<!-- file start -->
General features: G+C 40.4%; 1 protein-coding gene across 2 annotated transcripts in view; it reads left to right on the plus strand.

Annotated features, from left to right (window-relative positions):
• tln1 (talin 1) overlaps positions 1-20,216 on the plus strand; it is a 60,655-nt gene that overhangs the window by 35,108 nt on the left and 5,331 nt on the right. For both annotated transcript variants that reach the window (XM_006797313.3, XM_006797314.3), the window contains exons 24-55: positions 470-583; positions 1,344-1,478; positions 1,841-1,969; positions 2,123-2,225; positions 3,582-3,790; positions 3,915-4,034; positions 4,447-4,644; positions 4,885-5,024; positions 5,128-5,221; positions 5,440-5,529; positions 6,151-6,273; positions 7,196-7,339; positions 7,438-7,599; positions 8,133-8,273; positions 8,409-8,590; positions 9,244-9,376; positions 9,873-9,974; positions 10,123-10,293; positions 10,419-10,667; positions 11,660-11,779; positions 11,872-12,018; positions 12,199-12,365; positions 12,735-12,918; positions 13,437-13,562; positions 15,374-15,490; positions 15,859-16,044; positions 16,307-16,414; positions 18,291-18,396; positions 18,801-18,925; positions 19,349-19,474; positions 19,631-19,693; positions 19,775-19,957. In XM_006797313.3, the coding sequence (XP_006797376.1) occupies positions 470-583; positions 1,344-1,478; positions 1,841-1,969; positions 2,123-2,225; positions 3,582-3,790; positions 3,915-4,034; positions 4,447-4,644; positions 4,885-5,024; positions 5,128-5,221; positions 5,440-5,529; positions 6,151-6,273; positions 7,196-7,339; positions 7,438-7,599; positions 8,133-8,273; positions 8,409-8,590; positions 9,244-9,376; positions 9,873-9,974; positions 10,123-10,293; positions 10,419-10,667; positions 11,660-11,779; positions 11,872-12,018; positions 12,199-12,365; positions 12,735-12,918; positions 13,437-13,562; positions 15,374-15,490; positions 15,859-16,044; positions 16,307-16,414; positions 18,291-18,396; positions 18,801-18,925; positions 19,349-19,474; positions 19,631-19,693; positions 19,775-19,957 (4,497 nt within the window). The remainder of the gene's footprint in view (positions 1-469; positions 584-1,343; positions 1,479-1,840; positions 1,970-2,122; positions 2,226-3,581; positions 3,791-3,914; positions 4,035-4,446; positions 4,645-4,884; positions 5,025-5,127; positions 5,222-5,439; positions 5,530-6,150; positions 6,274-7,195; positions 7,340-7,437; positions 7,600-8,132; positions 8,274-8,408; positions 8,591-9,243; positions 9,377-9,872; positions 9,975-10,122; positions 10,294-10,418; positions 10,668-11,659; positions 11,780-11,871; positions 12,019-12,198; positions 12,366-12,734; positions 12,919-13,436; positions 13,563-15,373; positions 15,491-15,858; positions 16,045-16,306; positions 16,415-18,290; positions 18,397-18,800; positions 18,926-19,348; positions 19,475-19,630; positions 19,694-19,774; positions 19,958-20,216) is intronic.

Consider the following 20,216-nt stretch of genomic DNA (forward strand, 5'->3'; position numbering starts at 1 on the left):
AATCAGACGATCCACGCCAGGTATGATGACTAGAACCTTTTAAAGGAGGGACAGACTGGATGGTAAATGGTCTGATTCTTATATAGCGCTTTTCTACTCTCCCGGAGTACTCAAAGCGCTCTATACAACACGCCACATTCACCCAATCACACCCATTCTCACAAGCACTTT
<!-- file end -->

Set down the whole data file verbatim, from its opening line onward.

General features: G+C 40.4%; 1 protein-coding gene across 2 annotated transcripts in view; it reads left to right on the plus strand.

Annotated features, from left to right (window-relative positions):
• tln1 (talin 1) overlaps positions 1-20,216 on the plus strand; it is a 60,655-nt gene that overhangs the window by 35,108 nt on the left and 5,331 nt on the right. For both annotated transcript variants that reach the window (XM_006797313.3, XM_006797314.3), the window contains exons 24-55: positions 470-583; positions 1,344-1,478; positions 1,841-1,969; positions 2,123-2,225; positions 3,582-3,790; positions 3,915-4,034; positions 4,447-4,644; positions 4,885-5,024; positions 5,128-5,221; positions 5,440-5,529; positions 6,151-6,273; positions 7,196-7,339; positions 7,438-7,599; positions 8,133-8,273; positions 8,409-8,590; positions 9,244-9,376; positions 9,873-9,974; positions 10,123-10,293; positions 10,419-10,667; positions 11,660-11,779; positions 11,872-12,018; positions 12,199-12,365; positions 12,735-12,918; positions 13,437-13,562; positions 15,374-15,490; positions 15,859-16,044; positions 16,307-16,414; positions 18,291-18,396; positions 18,801-18,925; positions 19,349-19,474; positions 19,631-19,693; positions 19,775-19,957. In XM_006797313.3, the coding sequence (XP_006797376.1) occupies positions 470-583; positions 1,344-1,478; positions 1,841-1,969; positions 2,123-2,225; positions 3,582-3,790; positions 3,915-4,034; positions 4,447-4,644; positions 4,885-5,024; positions 5,128-5,221; positions 5,440-5,529; positions 6,151-6,273; positions 7,196-7,339; positions 7,438-7,599; positions 8,133-8,273; positions 8,409-8,590; positions 9,244-9,376; positions 9,873-9,974; positions 10,123-10,293; positions 10,419-10,667; positions 11,660-11,779; positions 11,872-12,018; positions 12,199-12,365; positions 12,735-12,918; positions 13,437-13,562; positions 15,374-15,490; positions 15,859-16,044; positions 16,307-16,414; positions 18,291-18,396; positions 18,801-18,925; positions 19,349-19,474; positions 19,631-19,693; positions 19,775-19,957 (4,497 nt within the window). The remainder of the gene's footprint in view (positions 1-469; positions 584-1,343; positions 1,479-1,840; positions 1,970-2,122; positions 2,226-3,581; positions 3,791-3,914; positions 4,035-4,446; positions 4,645-4,884; positions 5,025-5,127; positions 5,222-5,439; positions 5,530-6,150; positions 6,274-7,195; positions 7,340-7,437; positions 7,600-8,132; positions 8,274-8,408; positions 8,591-9,243; positions 9,377-9,872; positions 9,975-10,122; positions 10,294-10,418; positions 10,668-11,659; positions 11,780-11,871; positions 12,019-12,198; positions 12,366-12,734; positions 12,919-13,436; positions 13,563-15,373; positions 15,491-15,858; positions 16,045-16,306; positions 16,415-18,290; positions 18,397-18,800; positions 18,926-19,348; positions 19,475-19,630; positions 19,694-19,774; positions 19,958-20,216) is intronic.

Consider the following 20,216-nt stretch of genomic DNA (forward strand, 5'->3'; position numbering starts at 1 on the left):
AATCAGACGATCCACGCCAGGTATGATGACTAGAACCTTTTAAAGGAGGGACAGACTGGATGGTAAATGGTCTGATTCTTATATAGCGCTTTTCTACTCTCCCGGAGTACTCAAAGCGCTCTATACAACACGCCACATTCACCCAATCACACCCATTCTCACAAGCACTTT